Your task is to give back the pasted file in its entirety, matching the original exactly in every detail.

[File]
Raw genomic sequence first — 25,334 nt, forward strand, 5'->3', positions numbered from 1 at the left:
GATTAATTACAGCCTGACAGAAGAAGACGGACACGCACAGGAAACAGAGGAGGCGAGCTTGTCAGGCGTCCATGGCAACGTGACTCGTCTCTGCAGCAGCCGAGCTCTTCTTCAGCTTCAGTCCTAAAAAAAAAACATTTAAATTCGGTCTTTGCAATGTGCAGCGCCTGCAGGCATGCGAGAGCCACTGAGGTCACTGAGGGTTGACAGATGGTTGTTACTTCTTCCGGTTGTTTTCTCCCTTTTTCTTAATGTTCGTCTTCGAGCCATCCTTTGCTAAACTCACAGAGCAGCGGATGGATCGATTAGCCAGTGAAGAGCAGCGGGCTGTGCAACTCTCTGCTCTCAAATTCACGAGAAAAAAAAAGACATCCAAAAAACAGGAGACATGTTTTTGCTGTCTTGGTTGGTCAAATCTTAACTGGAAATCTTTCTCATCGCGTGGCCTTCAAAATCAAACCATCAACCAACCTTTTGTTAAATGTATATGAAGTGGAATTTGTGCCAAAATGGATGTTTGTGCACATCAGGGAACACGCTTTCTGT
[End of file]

Raw genomic sequence first — 25,334 nt, forward strand, 5'->3', positions numbered from 1 at the left:
GATTAATTACAGCCTGACAGAAGAAGACGGACACGCACAGGAAACAGAGGAGGCGAGCTTGTCAGGCGTCCATGGCAACGTGACTCGTCTCTGCAGCAGCCGAGCTCTTCTTCAGCTTCAGTCCTAAAAAAAAAACATTTAAATTCGGTCTTTGCAATGTGCAGCGCCTGCAGGCATGCGAGAGCCACTGAGGTCACTGAGGGTTGACAGATGGTTGTTACTTCTTCCGGTTGTTTTCTCCCTTTTTCTTAATGTTCGTCTTCGAGCCATCCTTTGCTAAACTCACAGAGCAGCGGATGGATCGATTAGCCAGTGAAGAGCAGCGGGCTGTGCAACTCTCTGCTCTCAAATTCACGAGAAAAAAAAAGACATCCAAAAAACAGGAGACATGTTTTTGCTGTCTTGGTTGGTCAAATCTTAACTGGAAATCTTTCTCATCGCGTGGCCTTCAAAATCAAACCATCAACCAACCTTTTGTTAAATGTATATGAAGTGGAATTTGTGCCAAAATGGATGTTTGTGCACATCAGGGAACACGCTTTCTGT